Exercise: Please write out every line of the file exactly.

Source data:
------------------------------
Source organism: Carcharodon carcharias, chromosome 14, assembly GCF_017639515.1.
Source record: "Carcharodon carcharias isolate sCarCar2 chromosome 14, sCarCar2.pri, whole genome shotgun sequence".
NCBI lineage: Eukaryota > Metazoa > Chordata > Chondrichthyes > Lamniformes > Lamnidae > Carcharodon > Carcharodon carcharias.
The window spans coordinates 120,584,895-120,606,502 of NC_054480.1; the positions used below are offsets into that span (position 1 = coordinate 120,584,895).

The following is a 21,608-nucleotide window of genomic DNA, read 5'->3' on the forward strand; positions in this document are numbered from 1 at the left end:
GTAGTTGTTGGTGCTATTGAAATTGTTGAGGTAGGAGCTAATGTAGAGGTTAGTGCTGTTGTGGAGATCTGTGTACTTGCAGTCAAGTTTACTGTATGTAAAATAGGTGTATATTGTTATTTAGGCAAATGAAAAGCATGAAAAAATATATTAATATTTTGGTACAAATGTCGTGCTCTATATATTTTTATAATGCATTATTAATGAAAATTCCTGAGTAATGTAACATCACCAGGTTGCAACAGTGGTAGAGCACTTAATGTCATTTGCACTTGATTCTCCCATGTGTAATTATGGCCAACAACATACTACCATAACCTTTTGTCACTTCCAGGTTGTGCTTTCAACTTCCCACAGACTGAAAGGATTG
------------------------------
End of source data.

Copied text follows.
Source organism: Carcharodon carcharias, chromosome 14, assembly GCF_017639515.1.
Source record: "Carcharodon carcharias isolate sCarCar2 chromosome 14, sCarCar2.pri, whole genome shotgun sequence".
NCBI lineage: Eukaryota > Metazoa > Chordata > Chondrichthyes > Lamniformes > Lamnidae > Carcharodon > Carcharodon carcharias.
The window spans coordinates 120,584,895-120,606,502 of NC_054480.1; the positions used below are offsets into that span (position 1 = coordinate 120,584,895).

The following is a 21,608-nucleotide window of genomic DNA, read 5'->3' on the forward strand; positions in this document are numbered from 1 at the left end:
GTAGTTGTTGGTGCTATTGAAATTGTTGAGGTAGGAGCTAATGTAGAGGTTAGTGCTGTTGTGGAGATCTGTGTACTTGCAGTCAAGTTTACTGTATGTAAAATAGGTGTATATTGTTATTTAGGCAAATGAAAAGCATGAAAAAATATATTAATATTTTGGTACAAATGTCGTGCTCTATATATTTTTATAATGCATTATTAATGAAAATTCCTGAGTAATGTAACATCACCAGGTTGCAACAGTGGTAGAGCACTTAATGTCATTTGCACTTGATTCTCCCATGTGTAATTATGGCCAACAACATACTACCATAACCTTTTGTCACTTCCAGGTTGTGCTTTCAACTTCCCACAGACTGAAAGGATTG